Thanks to TheSnidr and slayer 64 for assistance with the code.
The NavMesh is almost ready. Here is a quick explanation on how it works:
You start the mesh by clicking anywhere on the screen to create a node (red circle). Nodes can be deleted and moved (green one) so the mesh can be further edited after placement. I am currently trying to add the function to insert a node between two old ones...
I am currently thinking what kind of a NavMesh creation I would put in the tool/engine I am making. What is a NavMesh? Well, it is a area that the program uses to set the boundaries in which the player can move freely. So that doesn't mean that you can only move on a single 2D path, you can move in "3D". Something like this:
So now you can move not just left right, but up and down. This kind of movement system is used in all point and click games (save the few exceptions). So the NavMesh is the red line. And it's the whole mesh, or the area in which the player can move.
But now comes the problem how should the mesh be created. And I have two answers. The first way of doing it, is using nodes at every corner that can be moved around, and new ones created. So you would end up with a single NM. The second possibility is to use rectangles, that can be manipulated to create blocks or parts of the mesh. Then they would be connected using a connector tool.
Both of these have their good sides and bad sides, but what kind do you prefer, and which one would be simpler to use?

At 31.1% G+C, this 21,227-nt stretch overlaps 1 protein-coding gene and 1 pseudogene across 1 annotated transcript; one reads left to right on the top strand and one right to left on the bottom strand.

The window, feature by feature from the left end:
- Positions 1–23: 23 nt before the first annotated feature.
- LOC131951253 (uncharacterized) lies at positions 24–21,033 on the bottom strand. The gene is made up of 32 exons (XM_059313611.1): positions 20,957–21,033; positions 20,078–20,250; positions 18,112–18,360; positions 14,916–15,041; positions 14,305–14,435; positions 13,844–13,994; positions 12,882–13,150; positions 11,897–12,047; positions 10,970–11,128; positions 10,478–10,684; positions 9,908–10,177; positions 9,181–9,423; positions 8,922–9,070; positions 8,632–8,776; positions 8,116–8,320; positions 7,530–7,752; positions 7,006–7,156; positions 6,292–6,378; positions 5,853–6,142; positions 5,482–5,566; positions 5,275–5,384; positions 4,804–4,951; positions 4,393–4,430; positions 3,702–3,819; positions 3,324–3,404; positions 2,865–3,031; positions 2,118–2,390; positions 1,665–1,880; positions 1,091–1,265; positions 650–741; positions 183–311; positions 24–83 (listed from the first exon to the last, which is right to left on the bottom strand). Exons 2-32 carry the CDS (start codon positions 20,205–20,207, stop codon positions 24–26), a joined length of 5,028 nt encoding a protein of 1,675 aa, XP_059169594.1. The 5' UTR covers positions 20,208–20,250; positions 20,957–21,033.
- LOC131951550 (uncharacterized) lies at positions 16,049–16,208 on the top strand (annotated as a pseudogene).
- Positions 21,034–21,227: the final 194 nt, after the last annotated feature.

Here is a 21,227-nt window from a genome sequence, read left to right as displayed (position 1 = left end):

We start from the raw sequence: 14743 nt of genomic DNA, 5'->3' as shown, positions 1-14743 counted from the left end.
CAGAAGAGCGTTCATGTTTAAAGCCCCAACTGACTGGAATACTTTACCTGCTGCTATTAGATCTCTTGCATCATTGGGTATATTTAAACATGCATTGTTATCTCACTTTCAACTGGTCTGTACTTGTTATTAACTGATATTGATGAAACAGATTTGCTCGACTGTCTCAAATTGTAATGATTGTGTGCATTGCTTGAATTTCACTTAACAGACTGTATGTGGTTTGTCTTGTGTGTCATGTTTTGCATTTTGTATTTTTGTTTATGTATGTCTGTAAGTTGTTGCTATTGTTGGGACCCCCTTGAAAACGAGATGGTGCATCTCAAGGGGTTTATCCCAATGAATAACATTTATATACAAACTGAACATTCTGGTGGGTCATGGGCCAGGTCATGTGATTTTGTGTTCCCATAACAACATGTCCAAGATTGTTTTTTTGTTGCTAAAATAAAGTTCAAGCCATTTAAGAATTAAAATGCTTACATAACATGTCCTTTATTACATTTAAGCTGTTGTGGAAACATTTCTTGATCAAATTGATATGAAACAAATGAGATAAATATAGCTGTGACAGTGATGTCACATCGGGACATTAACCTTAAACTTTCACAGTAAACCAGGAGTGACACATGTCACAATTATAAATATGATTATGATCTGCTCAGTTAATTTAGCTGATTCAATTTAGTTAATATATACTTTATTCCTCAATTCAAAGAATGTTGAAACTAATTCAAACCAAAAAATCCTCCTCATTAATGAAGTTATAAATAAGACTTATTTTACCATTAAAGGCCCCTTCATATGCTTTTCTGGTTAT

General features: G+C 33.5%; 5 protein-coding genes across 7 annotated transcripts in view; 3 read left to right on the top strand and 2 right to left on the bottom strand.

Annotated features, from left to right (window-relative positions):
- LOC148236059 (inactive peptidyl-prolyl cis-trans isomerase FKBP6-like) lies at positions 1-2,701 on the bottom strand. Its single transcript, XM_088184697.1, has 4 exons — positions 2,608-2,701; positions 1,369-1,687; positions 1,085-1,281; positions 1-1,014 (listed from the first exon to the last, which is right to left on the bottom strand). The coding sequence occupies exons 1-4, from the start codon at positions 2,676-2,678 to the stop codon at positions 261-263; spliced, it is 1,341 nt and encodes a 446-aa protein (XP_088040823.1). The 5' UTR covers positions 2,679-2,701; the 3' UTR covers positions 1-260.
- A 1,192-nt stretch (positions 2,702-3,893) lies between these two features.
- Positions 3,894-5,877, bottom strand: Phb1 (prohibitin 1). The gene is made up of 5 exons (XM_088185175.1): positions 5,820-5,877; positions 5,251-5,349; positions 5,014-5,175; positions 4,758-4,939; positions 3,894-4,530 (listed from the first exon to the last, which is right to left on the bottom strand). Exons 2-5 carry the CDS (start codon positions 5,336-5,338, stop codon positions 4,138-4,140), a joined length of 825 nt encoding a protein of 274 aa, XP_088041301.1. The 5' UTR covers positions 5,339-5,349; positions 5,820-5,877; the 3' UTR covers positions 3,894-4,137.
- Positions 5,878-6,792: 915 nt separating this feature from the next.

After 2 years and 9 days (lol) it was updated from 1.3.1 to 1.3.2, bringing some new stuff like Davve's textbox and GML colouring, and some minor bugfixes and changes.
You can download it here: Download
See the original topic: Original topic
Today I managed to put up the actions bar, that is the HUD, and as well I created a basic dialogue. The dialogue and the HUD allows for customization, so every game can look different in every aspect. This is one of the main goals of this engine - diversity. Make every game look different, or same if one chooses so. I am putting as much possibilities as the program allows me.
The pause menu is working now, not all of the buttons, but the ones that can work now, work. The entire engine is faster (0.000001%) as I improved some code. The engine runs good with everything connected, and here is the screenshot to prove so:
The "Hello GMC" is how the dialogue can look. The dialogue has several options:
Stroke or shadow, as well as both at the same time, and independent colors for both.
Font and size
Timing (time it stays on the screen)
The pause menu is the big thing in the center of the screen. It looks like ScummVM's pause, but I said it is only temporary. It is as well changable, and it can even be a roundrect. The info shown on it will be the program's logo (or game logo) the engine's current version and time/date.
The white cross on the "Save" button is the current cursor.
Below all of that, on the bottom is the old-familiar action menu. It is currently set to 9 actions, but more can be easily added. It is all automatically drawn, so it is quite easy to modify any aspect of it.
I started working on this engine as I don't see many point and click games made in GM due to the complicated nature of the games. And because I love P&C games, and with this engine I can make a ton of them. The engine should be able to create LucasArt's like SCUMM games, as that is my inspiration.
The first day went good, I've managed to finish the most important things of the base for the engine - controls, engine interface and engine settings, as well as making the Pause menu, but only its visual part. Although it looks like the ScummVM emulator, I will change it before the first release, currently I am only mimicking it.
I've also implemented the set of scripts I almost always put in every project of mine. You can see and download these scripts here soon.